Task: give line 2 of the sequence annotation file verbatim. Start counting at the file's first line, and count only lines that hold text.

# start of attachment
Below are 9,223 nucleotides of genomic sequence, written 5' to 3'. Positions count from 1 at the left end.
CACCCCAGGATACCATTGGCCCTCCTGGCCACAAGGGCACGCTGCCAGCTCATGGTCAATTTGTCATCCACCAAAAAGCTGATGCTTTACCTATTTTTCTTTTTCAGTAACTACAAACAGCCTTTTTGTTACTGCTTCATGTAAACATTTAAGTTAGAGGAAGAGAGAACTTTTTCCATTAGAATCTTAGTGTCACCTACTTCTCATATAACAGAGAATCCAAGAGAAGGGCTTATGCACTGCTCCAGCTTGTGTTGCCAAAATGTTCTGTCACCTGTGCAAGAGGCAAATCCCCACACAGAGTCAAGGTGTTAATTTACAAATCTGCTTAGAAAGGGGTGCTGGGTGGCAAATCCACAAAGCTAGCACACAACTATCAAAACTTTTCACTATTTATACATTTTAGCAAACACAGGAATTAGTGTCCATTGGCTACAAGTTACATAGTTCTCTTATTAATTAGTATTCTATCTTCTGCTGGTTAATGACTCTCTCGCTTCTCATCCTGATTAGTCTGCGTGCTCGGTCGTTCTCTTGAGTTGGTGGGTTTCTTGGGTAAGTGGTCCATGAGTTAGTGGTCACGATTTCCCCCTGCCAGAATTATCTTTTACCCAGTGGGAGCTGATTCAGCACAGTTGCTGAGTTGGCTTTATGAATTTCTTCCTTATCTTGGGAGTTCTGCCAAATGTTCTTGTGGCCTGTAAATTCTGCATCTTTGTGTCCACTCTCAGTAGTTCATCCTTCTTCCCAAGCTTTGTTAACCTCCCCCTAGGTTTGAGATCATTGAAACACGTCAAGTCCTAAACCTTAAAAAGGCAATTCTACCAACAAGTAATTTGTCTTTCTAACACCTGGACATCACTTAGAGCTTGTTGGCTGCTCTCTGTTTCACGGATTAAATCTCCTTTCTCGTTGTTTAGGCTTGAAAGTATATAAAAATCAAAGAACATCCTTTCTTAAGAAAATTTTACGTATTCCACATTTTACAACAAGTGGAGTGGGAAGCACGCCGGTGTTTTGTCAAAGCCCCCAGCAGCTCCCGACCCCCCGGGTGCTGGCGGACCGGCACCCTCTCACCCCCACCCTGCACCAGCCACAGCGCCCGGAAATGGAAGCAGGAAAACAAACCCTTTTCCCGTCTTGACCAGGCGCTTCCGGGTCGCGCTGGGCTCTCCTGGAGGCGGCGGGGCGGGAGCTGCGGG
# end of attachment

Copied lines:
CACCCCAGGATACCATTGGCCCTCCTGGCCACAAGGGCACGCTGCCAGCTCATGGTCAATTTGTCATCCACCAAAAAGCTGATGCTTTACCTATTTTTCTTTTTCAGTAACTACAAACAGCCTTTTTGTTACTGCTTCATGTAAACATTTAAGTTAGAGGAAGAGAGAACTTTTTCCATTAGAATCTTAGTGTCACCTACTTCTCATATAACAGAGAATCCAAGAGAAGGGCTTATGCACTGCTCCAGCTTGTGTTGCCAAAATGTTCTGTCACCTGTGCAAGAGGCAAATCCCCACACAGAGTCAAGGTGTTAATTTACAAATCTGCTTAGAAAGGGGTGCTGGGTGGCAAATCCACAAAGCTAGCACACAACTATCAAAACTTTTCACTATTTATACATTTTAGCAAACACAGGAATTAGTGTCCATTGGCTACAAGTTACATAGTTCTCTTATTAATTAGTATTCTATCTTCTGCTGGTTAATGACTCTCTCGCTTCTCATCCTGATTAGTCTGCGTGCTCGGTCGTTCTCTTGAGTTGGTGGGTTTCTTGGGTAAGTGGTCCATGAGTTAGTGGTCACGATTTCCCCCTGCCAGAATTATCTTTTACCCAGTGGGAGCTGATTCAGCACAGTTGCTGAGTTGGCTTTATGAATTTCTTCCTTATCTTGGGAGTTCTGCCAAATGTTCTTGTGGCCTGTAAATTCTGCATCTTTGTGTCCACTCTCAGTAGTTCATCCTTCTTCCCAAGCTTTGTTAACCTCCCCCTAGGTTTGAGATCATTGAAACACGTCAAGTCCTAAACCTTAAAAAGGCAATTCTACCAACAAGTAATTTGTCTTTCTAACACCTGGACATCACTTAGAGCTTGTTGGCTGCTCTCTGTTTCACGGATTAAATCTCCTTTCTCGTTGTTTAGGCTTGAAAGTATATAAAAATCAAAGAACATCCTTTCTTAAGAAAATTTTACGTATTCCACATTTTACAACAAGTGGAGTGGGAAGCACGCCGGTGTTTTGTCAAAGCCCCCAGCAGCTCCCGACCCCCCGGGTGCTGGCGGACCGGCACCCTCTCACCCCCACCCTGCACCAGCCACAGCGCCCGGAAATGGAAGCAGGAAAACAAACCCTTTTCCCGTCTTGACCAGGCGCTTCCGGGTCGCGCTGGGCTCTCCTGGAGGCGGCGGGGCGGGAGCTGCGGG